HGG Subproject: DCF77 Timing Module
This is a draft for a documentation of the work that @rel0c8 and @hdznrrd from shackspace did to implement a timing module for the HGG.
We got into some issues when implementing the module. What we did, what we found and how we solved it and why we thought that the things we did are a good idea should be described in this document. If you don't understand things, please ask @rel0c8 or armin [_at_] shackspace.de .
DCF77 and Further Reading
DCF77 is a timing synchrinisation system used in western europe and operated by the Physikalisch Technische Bundesanstalt in Braunschweig, Germany. Further Information on DCF77 can be found in the Wikipedia Article http://de.wikipedia.org/wiki/DCF77.
The modules we used to receive the dcf77 signal were bought at Conrad Electronics and can be found in their online shop (http://www.conrad.de/ce/de/product/641138/DCF-EMPFAENGERPLATINE, article Number 641138-62). The datasheet did not contain much valuable information and can be gotten on the website. The module operates at 3-15 Volts, we used 5 Volts since that's the Voltage we also use for our Atmega Microcontrollers. The module has an Open Collector output which means it should be used with a pullup resistor.
Getting the module to work
The module comes completely assembled with an Antenna. The Antenna should be aligned so that the long side shows to Frankfurt, Germany. The modules did not work properly if the short side was directed to Frankfurt, Germany and best if the long side was.
The module has a pin Header with 4 Pins, Vcc and Ground are just plugged in. We found that the module was delicate to even small fluctuations in the operating voltage. Only when we had a superstable input voltage, the signal was useable. Even the small Variations that can come out of a laptop USB port were enough to cause interference.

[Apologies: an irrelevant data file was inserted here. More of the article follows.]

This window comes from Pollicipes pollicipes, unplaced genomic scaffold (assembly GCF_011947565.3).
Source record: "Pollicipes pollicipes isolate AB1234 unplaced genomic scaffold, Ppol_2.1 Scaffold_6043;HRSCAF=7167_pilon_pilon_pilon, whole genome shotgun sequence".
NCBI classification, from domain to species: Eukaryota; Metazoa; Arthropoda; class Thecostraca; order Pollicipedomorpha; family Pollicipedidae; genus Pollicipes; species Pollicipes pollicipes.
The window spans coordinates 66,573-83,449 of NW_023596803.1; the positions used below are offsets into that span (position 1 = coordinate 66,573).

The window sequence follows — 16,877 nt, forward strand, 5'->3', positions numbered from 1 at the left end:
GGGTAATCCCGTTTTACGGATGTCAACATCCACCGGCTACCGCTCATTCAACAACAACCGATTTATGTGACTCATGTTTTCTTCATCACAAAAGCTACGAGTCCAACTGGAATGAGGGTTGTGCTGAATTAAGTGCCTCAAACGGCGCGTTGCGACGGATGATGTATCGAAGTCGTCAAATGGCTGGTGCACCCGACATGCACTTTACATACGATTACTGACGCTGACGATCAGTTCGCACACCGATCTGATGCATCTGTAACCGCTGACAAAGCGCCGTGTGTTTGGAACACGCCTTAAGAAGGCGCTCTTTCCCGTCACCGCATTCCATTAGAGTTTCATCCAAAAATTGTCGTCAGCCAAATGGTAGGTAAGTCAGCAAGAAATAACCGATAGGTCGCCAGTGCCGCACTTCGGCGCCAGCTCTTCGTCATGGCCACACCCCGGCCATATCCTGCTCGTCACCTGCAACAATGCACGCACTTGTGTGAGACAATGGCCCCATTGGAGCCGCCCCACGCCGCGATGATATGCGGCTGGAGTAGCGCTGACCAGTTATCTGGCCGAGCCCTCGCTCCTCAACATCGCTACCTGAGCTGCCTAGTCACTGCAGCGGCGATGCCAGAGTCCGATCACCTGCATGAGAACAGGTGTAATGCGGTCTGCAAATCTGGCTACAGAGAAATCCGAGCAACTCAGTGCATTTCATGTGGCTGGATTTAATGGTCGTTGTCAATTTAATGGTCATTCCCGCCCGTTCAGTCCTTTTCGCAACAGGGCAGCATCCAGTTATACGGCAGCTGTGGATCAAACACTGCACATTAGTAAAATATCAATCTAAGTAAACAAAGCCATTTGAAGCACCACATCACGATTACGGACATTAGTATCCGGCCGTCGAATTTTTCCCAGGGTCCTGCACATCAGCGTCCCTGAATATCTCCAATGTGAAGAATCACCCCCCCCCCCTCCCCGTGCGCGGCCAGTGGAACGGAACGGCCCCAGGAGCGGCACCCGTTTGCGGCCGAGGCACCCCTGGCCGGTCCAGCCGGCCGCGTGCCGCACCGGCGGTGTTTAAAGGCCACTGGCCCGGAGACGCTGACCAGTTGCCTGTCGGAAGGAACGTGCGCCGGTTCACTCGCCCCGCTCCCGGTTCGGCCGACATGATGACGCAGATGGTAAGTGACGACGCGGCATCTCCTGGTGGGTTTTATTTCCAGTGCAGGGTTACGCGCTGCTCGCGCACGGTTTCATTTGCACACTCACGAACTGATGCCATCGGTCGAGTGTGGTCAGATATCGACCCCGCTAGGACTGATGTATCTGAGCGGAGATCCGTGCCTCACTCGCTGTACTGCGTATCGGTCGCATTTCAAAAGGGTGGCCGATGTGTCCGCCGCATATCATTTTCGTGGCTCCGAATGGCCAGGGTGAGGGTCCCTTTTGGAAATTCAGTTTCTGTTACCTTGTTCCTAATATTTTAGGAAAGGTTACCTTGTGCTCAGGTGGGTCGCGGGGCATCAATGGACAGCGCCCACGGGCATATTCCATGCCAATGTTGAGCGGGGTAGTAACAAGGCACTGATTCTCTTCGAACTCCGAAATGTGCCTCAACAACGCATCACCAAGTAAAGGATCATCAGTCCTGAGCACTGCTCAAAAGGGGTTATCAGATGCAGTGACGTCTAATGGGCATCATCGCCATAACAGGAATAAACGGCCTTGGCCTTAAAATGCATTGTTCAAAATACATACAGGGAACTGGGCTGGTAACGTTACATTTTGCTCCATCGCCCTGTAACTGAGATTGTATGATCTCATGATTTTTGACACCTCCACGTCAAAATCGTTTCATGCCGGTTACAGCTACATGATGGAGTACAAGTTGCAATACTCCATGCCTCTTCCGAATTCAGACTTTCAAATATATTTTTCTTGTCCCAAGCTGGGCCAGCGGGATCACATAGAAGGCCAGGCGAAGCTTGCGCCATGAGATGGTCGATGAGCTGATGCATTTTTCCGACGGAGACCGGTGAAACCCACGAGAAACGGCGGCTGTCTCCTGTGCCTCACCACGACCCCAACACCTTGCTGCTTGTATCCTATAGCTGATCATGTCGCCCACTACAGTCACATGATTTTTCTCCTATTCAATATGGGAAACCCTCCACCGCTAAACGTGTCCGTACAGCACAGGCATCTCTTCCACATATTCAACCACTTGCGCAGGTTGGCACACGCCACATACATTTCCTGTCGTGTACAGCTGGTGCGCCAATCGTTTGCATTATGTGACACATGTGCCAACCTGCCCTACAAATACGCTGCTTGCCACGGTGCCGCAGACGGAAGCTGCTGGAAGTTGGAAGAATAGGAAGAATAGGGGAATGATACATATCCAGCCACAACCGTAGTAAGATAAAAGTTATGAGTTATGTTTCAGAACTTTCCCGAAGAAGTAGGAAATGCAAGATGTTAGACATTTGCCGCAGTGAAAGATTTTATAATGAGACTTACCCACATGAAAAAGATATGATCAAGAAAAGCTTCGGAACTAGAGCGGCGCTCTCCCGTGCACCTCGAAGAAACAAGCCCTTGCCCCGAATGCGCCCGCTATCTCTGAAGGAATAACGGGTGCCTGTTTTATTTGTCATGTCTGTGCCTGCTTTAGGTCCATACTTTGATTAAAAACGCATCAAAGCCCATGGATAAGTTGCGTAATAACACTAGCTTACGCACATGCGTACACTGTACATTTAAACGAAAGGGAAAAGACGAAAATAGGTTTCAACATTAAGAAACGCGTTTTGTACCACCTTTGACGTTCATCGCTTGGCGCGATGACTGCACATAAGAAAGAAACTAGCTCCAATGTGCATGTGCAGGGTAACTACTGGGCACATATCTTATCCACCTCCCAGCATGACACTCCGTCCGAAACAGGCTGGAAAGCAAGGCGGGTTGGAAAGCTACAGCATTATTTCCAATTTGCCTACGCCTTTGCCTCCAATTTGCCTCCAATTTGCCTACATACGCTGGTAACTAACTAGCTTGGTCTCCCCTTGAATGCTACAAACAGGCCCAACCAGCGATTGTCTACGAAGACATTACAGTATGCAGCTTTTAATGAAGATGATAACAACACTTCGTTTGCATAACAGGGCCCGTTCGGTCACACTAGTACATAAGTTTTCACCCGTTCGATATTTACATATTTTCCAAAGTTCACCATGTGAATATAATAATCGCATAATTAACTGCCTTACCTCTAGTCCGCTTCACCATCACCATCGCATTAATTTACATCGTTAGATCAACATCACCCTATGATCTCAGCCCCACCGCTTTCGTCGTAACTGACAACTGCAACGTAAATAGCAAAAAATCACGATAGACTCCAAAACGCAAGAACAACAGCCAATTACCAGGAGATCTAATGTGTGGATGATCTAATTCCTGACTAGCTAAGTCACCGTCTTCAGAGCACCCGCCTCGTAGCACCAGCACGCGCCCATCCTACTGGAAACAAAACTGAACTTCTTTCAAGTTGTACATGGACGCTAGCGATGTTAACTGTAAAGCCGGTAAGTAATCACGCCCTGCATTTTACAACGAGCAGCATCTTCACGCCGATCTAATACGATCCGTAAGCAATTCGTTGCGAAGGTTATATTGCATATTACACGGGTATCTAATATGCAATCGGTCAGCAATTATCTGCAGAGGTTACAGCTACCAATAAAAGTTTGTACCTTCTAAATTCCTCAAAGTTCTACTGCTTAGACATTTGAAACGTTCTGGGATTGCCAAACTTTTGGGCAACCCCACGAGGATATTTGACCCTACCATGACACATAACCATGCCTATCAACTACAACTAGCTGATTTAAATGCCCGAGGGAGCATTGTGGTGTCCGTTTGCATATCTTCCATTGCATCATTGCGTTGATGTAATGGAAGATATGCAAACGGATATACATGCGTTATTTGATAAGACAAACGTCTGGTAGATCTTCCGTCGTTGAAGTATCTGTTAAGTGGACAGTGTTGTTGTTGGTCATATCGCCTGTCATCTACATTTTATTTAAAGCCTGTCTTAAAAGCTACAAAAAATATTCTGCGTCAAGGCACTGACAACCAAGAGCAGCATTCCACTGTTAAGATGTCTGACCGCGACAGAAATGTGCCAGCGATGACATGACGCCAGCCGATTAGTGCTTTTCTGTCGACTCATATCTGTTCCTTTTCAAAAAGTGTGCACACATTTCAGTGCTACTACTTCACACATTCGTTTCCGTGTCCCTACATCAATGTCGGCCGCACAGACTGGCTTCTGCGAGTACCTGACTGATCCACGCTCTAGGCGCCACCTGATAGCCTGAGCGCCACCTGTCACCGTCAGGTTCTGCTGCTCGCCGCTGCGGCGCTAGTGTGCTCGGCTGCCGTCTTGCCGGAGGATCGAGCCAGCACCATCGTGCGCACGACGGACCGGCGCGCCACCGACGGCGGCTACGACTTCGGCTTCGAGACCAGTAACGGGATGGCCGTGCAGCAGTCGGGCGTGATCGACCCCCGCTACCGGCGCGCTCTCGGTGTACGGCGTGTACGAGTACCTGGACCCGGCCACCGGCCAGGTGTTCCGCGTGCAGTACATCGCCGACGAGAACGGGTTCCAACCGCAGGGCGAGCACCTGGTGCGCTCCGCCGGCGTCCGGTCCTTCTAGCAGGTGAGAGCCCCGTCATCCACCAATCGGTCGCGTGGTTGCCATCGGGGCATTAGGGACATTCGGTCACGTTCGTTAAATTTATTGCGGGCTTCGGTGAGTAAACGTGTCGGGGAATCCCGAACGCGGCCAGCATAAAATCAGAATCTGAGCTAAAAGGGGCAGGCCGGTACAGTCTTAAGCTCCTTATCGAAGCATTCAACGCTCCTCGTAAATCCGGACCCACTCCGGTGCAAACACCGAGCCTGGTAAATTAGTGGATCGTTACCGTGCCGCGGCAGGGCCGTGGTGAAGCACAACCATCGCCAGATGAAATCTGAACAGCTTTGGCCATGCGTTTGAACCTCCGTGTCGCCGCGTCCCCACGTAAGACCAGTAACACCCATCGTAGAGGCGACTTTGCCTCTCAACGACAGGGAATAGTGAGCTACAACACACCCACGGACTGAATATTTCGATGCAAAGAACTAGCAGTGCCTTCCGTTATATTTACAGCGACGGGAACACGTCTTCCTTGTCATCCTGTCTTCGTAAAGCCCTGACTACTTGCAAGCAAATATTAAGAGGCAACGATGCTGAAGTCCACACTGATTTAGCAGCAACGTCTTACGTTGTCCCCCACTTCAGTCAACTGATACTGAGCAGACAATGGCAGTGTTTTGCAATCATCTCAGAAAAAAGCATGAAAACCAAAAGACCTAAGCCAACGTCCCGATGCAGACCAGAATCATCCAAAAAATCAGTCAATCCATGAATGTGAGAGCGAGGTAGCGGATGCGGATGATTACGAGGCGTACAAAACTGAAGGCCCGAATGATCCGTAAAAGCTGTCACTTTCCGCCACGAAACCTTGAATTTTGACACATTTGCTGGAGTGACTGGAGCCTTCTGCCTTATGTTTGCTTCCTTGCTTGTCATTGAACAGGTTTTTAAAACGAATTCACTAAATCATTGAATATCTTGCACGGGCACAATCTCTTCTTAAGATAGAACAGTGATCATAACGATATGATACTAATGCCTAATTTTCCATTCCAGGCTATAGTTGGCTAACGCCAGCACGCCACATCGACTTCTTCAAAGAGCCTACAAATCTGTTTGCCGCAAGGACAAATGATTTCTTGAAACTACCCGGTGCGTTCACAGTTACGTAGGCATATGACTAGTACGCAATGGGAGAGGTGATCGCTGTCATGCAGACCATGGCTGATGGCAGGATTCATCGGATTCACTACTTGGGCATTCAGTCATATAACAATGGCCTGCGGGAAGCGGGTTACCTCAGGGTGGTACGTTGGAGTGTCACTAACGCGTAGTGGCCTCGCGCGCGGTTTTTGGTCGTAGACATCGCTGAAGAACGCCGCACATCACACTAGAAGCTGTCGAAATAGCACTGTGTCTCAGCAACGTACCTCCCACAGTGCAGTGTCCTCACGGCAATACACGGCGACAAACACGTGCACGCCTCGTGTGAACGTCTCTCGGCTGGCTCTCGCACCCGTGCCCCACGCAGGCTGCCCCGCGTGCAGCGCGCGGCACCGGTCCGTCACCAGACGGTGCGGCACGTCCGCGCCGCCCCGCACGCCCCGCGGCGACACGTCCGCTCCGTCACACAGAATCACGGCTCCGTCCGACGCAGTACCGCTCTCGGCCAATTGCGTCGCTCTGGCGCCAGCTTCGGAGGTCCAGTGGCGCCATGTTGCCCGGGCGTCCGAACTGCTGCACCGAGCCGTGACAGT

We originally tried to use the module against the internal pull-up resistors of the Atmega. Didn't work out well. We found that it was best to use external Pull-Up Resistors and that 47 kOhms works best.
What happens when the module sucks around?
When the module sucks around, which happens (as told before) more ofthen with wrong pull ups or bad in-voltage, the signals on the Output AND the inverted output just have a short signal edge for a short time and then revert back.
What to do if the module sucks around?
The tips already given are part 1 of the cure to this problem.
* Have a good input voltage that is super stable. * Use external 47 kOhm pull up resistors on both output pins, even if you just use one of them. * Operate the module with the antenna aligned to Frankfurt, Germany (that's actually where the signal is sent from) * Keep the module in a box during operation, don't touch it, keep a few meters away from it.
We found that it was almost impossible to use the module without getting into sucky mode at times. Since we want a constant synchronisation of out internal ground station clocks with the external clocks, we discarded the plan to use a straightforward algorithm for reading the signal from the module and thought of one that can sample the signal in a more efficient way that is less prune to signal errors.
How DCF77 tells us the time
DCF77 sends one bit per second. When the bit starts it means that a new second is starting. There will be 59 Bits coming per minute, the 60th will not be sent. The missing bit indicates that a new minute starts with the next incoming second. For each second the signal can be DOWN either 100 milliseconds or 200 milliseconds. A down of 100 milliseconds means a digital zero, a low of 200 milliseconds means a digital one. The way to get the time from the received bitstring after a minute can be read in papers on dcf77. If you're interested in the details, read further in the wikipedia article on dcf77 and the papers from the Physikalisch Technische Bundesanstalt in Braunschweig.